Eliot Cole reads Stormwatch #9 by Peter Milligan and Miguel Sepulveda for Bleeding Cool;
This issue of Stormwatch contains a lot of elements of what has made the current series really rather excellent, but seems to be missing it's heart. I'm not entirely sure what it is, but it could be the lack of introspection all round. It just doesn't *feel* like a current Stormwatch comic book. However, we do get a nice Midnighter focus.
Midnighter is really being fleshed out in this issue,; his character is getting a nice development path. Basically paring gay Batman with an Avatar character. His desire to kill seems sudden, but the language (and meaning of that language) around that particular story device is a lot more disturbing than the device itself. Whilst this is a good thing, it seems off for a DC comic book, even if it does say TEEN PLUS on the front.
Milligan's work on damaged goods is sound, though, and we know this. His Hellblazer work is very solid, perhaps without the analysis of the early stuff there, but whose runs ever did? Cleverly, back on the Lucas Trent thread, we get a nice unanswered question with the ring. Which looks like something we'll hopefully revisit in the future.
It's with the dealing of Stormwatch as a team that it's hard to get a handle on whether Milligan himself has a handle on the voice of this team. I'm going to take a few panels from story page five as a visual description of this:
This is actually a relatively harmless panel in the grand scheme of things, but perhaps something that could have been handled in half the space.
"I'm really feeling the pain of the city" – By the way, I'm in tune with cities, and feel their pain.
"Like, uk, a force field, yeah?" – I am a child, you can't see me, so I must display it through, wait a minute, there are pictures in this book! OK, I'll admit to being a bit confused by Quantum's character in general, but have patience that I'll get there eventually. I just can't understand what I'm supposed to be thinking *right now*. I'm not afraid to admit a lack of grey matter sometimes, and I think I'm clearly missing a key element in her make-up.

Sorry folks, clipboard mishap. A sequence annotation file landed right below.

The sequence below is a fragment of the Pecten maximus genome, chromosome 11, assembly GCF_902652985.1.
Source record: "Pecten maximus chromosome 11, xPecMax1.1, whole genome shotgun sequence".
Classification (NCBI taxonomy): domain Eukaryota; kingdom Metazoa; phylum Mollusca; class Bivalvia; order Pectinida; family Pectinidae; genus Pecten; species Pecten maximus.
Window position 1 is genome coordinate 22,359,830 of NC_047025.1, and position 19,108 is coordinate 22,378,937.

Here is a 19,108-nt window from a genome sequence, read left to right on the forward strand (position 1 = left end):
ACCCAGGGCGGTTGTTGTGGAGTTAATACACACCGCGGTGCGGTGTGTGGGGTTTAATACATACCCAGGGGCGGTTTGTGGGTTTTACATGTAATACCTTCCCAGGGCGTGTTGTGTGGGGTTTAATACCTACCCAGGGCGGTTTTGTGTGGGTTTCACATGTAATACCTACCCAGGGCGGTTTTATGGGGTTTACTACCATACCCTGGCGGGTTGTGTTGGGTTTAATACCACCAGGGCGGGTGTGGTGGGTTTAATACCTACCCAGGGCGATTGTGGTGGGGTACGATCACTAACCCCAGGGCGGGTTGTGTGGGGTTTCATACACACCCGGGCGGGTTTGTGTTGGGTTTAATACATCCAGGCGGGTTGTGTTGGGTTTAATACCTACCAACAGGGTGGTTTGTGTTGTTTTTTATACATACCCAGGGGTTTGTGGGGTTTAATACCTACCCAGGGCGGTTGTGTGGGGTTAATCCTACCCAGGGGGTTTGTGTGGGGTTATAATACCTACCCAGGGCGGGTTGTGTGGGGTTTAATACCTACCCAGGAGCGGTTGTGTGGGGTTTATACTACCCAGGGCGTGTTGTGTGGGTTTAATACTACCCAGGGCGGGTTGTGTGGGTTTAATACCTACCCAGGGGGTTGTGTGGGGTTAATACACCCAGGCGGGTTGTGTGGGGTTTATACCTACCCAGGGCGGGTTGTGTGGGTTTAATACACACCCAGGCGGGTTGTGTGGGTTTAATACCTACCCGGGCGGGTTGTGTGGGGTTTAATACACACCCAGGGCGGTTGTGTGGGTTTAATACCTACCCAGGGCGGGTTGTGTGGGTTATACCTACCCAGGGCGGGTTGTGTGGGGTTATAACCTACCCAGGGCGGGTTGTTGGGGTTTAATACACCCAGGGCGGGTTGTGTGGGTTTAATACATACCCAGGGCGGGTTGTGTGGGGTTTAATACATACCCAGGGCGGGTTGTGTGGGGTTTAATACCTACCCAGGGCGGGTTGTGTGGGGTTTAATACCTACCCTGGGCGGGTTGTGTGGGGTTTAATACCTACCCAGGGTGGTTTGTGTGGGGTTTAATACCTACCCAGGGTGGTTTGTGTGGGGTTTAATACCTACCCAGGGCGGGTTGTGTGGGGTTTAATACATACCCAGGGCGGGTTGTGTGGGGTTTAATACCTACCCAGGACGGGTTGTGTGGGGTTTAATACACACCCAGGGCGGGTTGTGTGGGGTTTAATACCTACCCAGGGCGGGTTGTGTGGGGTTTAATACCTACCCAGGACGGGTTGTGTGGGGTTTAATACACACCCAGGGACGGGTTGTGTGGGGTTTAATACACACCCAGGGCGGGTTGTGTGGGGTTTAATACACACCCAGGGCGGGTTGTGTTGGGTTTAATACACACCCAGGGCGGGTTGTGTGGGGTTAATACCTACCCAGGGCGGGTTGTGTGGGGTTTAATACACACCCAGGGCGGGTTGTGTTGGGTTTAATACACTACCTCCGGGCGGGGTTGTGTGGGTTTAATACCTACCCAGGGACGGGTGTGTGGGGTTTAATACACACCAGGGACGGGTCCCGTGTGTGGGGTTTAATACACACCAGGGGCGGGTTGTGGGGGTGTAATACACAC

"That would, like, do wonderfully, Jenny Quantum" – Wow. This just seems forced, I *do* like the humour of it, but I don't like the execution. I think that this panel is where the dialogue is most forced.
"I'm trying to probe his mind. It's strange but …" – Guess who's a telepath?
Panel 4 – Holy exposure, Batman!
Panel 5 – OK, a slight glimpse of what the title should be.
I also wanted to pick on the horrible two panels at the beginning of pages ten and eleven, respectively. "I. NEED. SUN. TO. FUNCTION." I could also have picked upon some of the more awkward gay moments to boot. Another thing that Mr. Milligan has done OK with Constantine, I believe.
It's all very confusing: When you read any arc of Milligan's Hellblazer issues, you'll see someone working with a full complement of characters, giving each their accurate, empathic voice, and providing long form storytelling to rival anything in any ongoing at the moment. So we know he can do character and spread that around a group, but on the evidence here, there's no team. Feel free to tell me where to find some Milligan team work, but I've got nothing. It just seems like we're getting the cliff notes version of everyone here, and not how they fit with each other.
A quick word on the art, and maybe this is key, it's not Stormwatch quality. It's not good or different enough to bring scale and awe, emotion and understanding, and frankly it's very derivative of some of the other DC titles out there. It's disappointing, because this is supposed to be a big, brash, clever book, with an individual style and the art needs to reflect that.
As I mentioned in my other review, I like the idea of penning myself in with a score. This book's a two. It's a two because the book doesn't feel right after a lot of good work done before, it's hard to take on its own, and it's hard to take a lot of it full stop because of the dialogue. I'm sure it will improve.